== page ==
Study design: Cluster randomized controlled trial.
Objective: To evaluate the effect of a very simple education campaign among community-dwelling 8-year-old schoolchildren.
Summary of background data: Information has a positive effect on low back pain (LBP) prevention and management. There is sparse evidence on the feasibility and effectiveness of education campaigns focusing on LBP among young schoolchildren.
Methods: A stratified random sample of 12 schools was randomized to an intervention and a control group. Eight-year-old schoolchildren from these schools were given a questionnaire on LBP prevention and management at baseline, and 15 and 98 days later. On day 8, teachers in the intervention group gave the schoolchildren a Comic Book of the Back, while no intervention was carried out in the control group. After adjusting by possible confounders, generalized estimating equations (GEE) models were developed to calculate the probability of "success" (a score over 80% of the maximum possible one).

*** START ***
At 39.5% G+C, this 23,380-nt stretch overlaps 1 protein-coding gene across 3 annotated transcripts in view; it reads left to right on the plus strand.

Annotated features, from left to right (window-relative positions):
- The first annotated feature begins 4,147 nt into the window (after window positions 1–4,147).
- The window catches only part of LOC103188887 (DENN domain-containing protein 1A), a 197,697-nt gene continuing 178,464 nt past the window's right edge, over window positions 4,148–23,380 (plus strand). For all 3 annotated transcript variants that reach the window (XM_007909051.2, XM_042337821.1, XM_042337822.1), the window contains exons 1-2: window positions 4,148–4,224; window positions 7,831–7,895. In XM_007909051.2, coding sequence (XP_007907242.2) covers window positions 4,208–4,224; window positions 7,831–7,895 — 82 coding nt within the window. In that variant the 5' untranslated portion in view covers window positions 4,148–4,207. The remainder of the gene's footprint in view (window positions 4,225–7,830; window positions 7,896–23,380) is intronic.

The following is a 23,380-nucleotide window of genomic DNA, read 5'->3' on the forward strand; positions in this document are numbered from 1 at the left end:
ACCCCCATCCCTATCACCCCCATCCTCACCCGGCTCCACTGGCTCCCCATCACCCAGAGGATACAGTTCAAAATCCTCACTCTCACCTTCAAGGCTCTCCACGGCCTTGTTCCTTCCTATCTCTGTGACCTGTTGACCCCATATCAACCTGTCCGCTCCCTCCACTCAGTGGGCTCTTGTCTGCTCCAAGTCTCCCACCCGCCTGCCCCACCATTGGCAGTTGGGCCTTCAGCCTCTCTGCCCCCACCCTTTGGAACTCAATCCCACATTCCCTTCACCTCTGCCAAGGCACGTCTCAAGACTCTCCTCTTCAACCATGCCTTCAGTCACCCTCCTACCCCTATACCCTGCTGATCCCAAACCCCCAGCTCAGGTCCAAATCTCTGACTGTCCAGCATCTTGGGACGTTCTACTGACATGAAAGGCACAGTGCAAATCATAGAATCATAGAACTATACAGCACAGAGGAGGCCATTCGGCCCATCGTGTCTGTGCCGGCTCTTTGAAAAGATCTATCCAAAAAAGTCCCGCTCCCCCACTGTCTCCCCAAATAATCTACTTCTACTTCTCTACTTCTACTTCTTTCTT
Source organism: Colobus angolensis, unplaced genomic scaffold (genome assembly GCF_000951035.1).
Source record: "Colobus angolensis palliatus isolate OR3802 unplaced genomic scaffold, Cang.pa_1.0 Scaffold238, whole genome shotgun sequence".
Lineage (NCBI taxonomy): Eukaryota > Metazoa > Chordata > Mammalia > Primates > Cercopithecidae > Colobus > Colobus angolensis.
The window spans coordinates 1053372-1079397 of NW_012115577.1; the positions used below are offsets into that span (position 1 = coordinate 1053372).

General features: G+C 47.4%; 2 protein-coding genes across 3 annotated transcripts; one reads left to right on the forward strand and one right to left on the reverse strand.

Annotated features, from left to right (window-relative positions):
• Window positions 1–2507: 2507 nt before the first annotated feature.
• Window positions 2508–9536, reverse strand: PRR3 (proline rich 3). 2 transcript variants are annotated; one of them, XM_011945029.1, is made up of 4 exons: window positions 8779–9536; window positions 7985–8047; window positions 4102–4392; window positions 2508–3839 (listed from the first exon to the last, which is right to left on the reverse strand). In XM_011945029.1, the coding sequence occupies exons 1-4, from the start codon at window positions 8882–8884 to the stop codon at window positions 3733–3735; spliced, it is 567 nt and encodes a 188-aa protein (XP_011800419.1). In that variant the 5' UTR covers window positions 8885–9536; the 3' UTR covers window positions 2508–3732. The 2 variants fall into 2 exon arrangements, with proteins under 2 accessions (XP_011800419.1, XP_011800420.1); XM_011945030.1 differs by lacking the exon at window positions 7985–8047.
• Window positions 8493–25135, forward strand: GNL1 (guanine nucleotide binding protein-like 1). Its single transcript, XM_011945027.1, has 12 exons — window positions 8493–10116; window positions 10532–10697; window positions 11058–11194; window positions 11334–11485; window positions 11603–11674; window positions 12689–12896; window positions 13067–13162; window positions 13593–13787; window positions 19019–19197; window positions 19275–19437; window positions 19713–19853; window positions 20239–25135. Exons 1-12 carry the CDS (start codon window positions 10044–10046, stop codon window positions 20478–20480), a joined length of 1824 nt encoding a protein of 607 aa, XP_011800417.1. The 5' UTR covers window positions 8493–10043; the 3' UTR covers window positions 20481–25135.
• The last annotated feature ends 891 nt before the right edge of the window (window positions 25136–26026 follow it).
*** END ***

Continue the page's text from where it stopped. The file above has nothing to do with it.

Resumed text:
Results: Six schools (231 children, 46.5%) were assigned to the control group, and 6 (266 children, 53.5%) to the intervention one. At baseline, the percentage of correct answers was above 73% in both groups, with 8 as a median total score in the control group and 7 in the intervention group. GEE showed that the odds ratio for success in the intervention group, when compared with the control group, was 1.61 (95% CI: 1.03-2.52, P = 0.038).
Conclusion: The handing out of a Comic Book of the Back slightly improves children's knowledge of appropriate methods for the prevention and management of LBP, and the effect remains significant 3 months after intervention.